At the end of this year's convention, Doris wrote:

All you "peculiar people"
Getting older (and hopefully wiser) I realize more and more why we enjoy the convention so much and getting together with those who have the same affliction as we do... that of writing.
I actually came home with such peace in my being for that very reason. Each year the conventions seems to get better and better. It must be that writers have a spark of originality in them that has to get out....
Every year in October now I have a standing date with my friends from the Kansas Authors Club. It's something I really look forward to. I've attended twelve conventions in my thirteen years of membership, and I look forward to attending many, many more.

Monday, October 7, 2013

Cartwheels and Gratitude, a Weekend with my Writing Family

It has taken me more than 24 hours to get to this blog post. I can't believe it has taken this long, but it has. There was all the unpacking and showing off the things I brought home to my family. Hugging my kids. Feeding them some comfort food because I came home to a place where 3 of the 4 beings in my house seemed to be a touch under the weather. Sorting the stuff I had dumped on the table because there are some people in my home who seem to think the kitchen table is not meant to hold the copious amounts of stuff I tend to spread out on it. And then there was sleeping... in my own bed... with my own pillows... because I was very, very tired after three fun-filled days at the State Writing Conference and Convention.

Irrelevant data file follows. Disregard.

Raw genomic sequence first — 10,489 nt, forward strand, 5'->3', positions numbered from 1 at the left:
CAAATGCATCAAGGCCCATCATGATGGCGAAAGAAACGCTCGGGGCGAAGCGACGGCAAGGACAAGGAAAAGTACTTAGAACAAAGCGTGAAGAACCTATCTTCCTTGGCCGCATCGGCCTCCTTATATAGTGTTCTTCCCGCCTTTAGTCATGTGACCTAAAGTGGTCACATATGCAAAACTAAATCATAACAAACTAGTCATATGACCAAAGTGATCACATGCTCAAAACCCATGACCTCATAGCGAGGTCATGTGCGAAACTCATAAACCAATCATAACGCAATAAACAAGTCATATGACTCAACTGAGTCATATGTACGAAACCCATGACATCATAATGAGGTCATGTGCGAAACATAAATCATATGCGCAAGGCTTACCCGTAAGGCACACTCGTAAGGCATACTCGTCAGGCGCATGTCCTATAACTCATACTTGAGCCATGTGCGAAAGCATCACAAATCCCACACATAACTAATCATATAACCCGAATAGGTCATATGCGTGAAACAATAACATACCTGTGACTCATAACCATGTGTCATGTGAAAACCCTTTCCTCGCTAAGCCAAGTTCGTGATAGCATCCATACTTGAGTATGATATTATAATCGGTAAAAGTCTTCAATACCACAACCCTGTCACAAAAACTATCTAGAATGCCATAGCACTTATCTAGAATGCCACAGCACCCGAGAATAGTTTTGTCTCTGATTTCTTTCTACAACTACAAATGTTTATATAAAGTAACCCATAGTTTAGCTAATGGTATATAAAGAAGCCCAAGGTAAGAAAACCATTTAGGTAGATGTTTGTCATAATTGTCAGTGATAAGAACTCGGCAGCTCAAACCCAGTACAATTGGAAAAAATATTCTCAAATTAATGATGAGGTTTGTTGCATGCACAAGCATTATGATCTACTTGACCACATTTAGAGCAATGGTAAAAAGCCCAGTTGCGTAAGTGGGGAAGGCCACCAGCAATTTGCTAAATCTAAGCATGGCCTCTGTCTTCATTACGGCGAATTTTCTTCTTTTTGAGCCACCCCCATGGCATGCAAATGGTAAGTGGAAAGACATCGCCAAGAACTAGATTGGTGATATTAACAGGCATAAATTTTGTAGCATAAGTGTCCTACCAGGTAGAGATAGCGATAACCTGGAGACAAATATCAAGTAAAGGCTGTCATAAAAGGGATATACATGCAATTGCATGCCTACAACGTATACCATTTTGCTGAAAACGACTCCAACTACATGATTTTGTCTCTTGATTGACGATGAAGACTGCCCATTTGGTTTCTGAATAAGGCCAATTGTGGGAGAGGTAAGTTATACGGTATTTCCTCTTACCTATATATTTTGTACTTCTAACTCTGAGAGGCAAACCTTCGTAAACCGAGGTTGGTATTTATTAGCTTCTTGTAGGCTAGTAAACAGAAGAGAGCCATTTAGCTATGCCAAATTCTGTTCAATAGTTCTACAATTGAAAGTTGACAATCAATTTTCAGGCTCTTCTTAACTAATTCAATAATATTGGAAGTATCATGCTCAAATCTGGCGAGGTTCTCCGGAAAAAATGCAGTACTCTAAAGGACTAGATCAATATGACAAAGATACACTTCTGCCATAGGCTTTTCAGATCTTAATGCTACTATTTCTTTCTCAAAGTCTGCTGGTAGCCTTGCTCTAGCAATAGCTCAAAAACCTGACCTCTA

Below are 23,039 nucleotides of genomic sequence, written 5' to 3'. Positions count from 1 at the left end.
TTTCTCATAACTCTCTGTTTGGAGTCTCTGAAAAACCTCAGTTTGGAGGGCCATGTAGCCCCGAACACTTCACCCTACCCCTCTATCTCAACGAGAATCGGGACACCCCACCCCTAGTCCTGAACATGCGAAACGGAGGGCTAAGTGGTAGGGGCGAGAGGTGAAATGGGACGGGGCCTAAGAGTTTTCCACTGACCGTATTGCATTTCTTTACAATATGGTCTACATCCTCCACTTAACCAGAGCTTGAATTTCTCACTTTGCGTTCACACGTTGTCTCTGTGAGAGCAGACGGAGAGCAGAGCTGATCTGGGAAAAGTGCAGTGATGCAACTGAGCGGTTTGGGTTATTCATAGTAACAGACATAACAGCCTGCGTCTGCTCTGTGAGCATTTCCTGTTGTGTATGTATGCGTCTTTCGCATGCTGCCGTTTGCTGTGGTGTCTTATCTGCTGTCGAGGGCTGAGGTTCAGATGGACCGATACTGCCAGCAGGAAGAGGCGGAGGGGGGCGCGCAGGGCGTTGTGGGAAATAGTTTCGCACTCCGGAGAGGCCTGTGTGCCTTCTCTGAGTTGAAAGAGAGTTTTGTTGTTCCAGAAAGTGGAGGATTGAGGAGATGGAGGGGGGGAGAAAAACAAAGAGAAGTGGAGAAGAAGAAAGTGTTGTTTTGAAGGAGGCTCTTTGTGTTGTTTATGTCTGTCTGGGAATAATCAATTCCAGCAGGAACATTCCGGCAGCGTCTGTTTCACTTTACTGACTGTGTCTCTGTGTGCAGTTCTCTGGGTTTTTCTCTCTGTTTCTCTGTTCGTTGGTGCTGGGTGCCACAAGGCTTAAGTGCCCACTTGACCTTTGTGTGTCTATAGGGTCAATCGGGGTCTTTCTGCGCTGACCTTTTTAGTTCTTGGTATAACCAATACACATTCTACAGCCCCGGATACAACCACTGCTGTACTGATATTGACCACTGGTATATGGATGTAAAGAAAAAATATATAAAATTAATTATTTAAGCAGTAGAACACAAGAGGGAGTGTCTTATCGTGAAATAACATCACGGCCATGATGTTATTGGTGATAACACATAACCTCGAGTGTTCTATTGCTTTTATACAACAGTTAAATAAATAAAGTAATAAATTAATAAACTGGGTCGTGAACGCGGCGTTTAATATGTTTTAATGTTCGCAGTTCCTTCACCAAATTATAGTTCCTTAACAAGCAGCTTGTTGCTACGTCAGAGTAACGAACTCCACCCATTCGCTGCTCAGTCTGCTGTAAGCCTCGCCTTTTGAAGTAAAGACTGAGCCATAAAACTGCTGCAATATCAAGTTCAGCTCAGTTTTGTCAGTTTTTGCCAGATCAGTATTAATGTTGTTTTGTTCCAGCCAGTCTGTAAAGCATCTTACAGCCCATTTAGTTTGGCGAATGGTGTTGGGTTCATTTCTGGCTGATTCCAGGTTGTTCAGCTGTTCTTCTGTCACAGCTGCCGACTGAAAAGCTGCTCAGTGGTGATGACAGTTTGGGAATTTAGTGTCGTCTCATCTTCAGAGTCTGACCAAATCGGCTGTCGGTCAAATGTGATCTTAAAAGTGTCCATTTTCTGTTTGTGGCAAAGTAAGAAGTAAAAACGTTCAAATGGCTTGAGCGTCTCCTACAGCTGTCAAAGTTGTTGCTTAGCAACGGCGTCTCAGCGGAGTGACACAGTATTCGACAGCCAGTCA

The weekend was fun and informative, and I spent quite a bit of it riding high on adrenaline. Since I still haven't come up with an appropriate (or smooth) way to announce it, I'll just come right out and say it.


I know, that's excessive use of the exclamation mark and I should apologize for yelling it in all caps, but... HOLEY MOLEY! I WON!!! 

Breathing now.

Here's an image. Proof!

William Karnowski, VP, Kansas Authors Club, presents Tracy Million Simmons (that's me!) with the Coffin Memorial Book Award for my first novel, Tiger HuntingThe Coffin award is intended to honor the best published book (excluding history and poetry, which have their own awards) written by a member of the Kansas Authors Club and published in the two years prior to the award date. (Thanks to Carol Yoho for the photo.) 

But seriously... breathing peace and filling with inner calm now. If this doesn't shut up that nasty little critic in my head, nothing will.

I plan to write more about the convention, but had to get this out of the way first. I am basking in the afterglow of a wonderful weekend with my writing family. Now looking forward to another night in my own bed. I'm not quite caught up on my sleep yet.